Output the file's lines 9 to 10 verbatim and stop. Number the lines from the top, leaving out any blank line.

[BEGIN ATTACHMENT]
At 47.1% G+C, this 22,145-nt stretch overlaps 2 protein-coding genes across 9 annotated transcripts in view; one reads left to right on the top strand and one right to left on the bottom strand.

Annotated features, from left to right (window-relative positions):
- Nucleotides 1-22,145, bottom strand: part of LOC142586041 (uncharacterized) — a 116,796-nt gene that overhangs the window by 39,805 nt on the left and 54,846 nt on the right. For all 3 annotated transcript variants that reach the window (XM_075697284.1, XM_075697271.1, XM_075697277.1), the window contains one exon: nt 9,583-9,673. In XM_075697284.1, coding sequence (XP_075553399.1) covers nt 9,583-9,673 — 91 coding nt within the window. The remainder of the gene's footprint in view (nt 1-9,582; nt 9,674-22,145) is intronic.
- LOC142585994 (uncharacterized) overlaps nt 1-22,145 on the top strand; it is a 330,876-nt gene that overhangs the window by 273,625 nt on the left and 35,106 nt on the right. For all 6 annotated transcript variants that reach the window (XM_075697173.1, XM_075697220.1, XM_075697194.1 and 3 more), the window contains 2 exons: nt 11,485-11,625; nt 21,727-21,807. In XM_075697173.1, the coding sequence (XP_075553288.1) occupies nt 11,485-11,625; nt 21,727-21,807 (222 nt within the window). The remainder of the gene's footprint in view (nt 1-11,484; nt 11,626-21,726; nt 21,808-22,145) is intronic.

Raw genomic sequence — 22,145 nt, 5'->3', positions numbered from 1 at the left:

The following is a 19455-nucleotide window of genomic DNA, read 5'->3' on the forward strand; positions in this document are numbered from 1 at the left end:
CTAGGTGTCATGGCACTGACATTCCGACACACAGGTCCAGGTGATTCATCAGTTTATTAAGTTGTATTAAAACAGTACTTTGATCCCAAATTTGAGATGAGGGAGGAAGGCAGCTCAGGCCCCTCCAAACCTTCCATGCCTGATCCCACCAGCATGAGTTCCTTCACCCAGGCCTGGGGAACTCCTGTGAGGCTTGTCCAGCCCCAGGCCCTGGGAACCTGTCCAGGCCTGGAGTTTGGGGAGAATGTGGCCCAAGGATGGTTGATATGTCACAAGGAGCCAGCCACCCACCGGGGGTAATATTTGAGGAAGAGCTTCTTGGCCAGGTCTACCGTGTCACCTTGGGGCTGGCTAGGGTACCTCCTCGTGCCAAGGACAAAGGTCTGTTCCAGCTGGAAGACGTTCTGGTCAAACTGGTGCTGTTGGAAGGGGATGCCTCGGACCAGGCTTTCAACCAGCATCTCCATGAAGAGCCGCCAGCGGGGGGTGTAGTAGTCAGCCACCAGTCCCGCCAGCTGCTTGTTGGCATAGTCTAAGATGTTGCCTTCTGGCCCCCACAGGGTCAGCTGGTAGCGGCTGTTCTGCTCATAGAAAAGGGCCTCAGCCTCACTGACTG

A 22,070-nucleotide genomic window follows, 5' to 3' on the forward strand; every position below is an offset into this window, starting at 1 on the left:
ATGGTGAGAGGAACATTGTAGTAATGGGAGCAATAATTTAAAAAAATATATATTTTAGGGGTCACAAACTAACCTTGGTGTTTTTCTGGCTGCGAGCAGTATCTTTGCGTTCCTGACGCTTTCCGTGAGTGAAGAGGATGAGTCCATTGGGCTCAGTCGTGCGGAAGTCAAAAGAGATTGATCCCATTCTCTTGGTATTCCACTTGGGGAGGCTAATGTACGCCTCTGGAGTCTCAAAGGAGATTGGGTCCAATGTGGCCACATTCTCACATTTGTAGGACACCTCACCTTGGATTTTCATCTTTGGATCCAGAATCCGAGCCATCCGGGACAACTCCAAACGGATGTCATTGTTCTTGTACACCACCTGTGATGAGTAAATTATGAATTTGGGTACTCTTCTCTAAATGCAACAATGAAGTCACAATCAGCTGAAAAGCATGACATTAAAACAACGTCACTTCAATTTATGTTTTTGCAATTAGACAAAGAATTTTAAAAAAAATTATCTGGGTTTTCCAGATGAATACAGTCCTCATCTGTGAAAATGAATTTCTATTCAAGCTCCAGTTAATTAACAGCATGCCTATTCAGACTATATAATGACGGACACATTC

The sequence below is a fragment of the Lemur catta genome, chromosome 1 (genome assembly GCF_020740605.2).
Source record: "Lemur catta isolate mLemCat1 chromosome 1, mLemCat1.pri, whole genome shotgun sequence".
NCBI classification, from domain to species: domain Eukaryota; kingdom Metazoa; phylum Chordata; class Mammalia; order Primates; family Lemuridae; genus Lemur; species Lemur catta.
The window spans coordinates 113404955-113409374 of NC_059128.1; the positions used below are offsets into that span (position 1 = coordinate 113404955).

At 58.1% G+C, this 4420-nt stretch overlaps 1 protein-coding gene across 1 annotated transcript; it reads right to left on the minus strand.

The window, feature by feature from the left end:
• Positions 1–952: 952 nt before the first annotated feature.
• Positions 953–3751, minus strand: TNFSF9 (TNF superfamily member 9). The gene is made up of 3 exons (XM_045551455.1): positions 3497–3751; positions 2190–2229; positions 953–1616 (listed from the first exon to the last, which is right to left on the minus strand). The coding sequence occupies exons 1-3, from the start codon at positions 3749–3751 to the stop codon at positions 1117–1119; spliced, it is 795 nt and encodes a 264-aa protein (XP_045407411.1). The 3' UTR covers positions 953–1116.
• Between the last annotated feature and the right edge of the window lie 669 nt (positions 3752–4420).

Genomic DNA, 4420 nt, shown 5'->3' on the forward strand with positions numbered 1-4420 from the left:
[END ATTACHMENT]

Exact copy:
ATGGTGAGAGGAACATTGTAGTAATGGGAGCAATAATTTAAAAAAATATATATTTTAGGGGTCACAAACTAACCTTGGTGTTTTTCTGGCTGCGAGCAGTATCTTTGCGTTCCTGACGCTTTCCGTGAGTGAAGAGGATGAGTCCATTGGGCTCAGTCGTGCGGAAGTCAAAAGAGATTGATCCCATTCTCTTGGTATTCCACTTGGGGAGGCTAATGTACGCCTCTGGAGTCTCAAAGGAGATTGGGTCCAATGTGGCCACATTCTCACATTTGTAGGACACCTCACCTTGGATTTTCATCTTTGGATCCAGAATCCGAGCCATCCGGGACAACTCCAAACGGATGTCATTGTTCTTGTACACCACCTGTGATGAGTAAATTATGAATTTGGGTACTCTTCTCTAAATGCAACAATGAAGTCACAATCAGCTGAAAAGCATGACATTAAAACAACGTCACTTCAATTTATGTTTTTGCAATTAGACAAAGAATTTTAAAAAAAATTATCTGGGTTTTCCAGATGAATACAGTCCTCATCTGTGAAAATGAATTTCTATTCAAGCTCCAGTTAATTAACAGCATGCCTATTCAGACTATATAATGACGGACACATTC

The sequence below is a fragment of the Lemur catta genome, chromosome 1 (genome assembly GCF_020740605.2).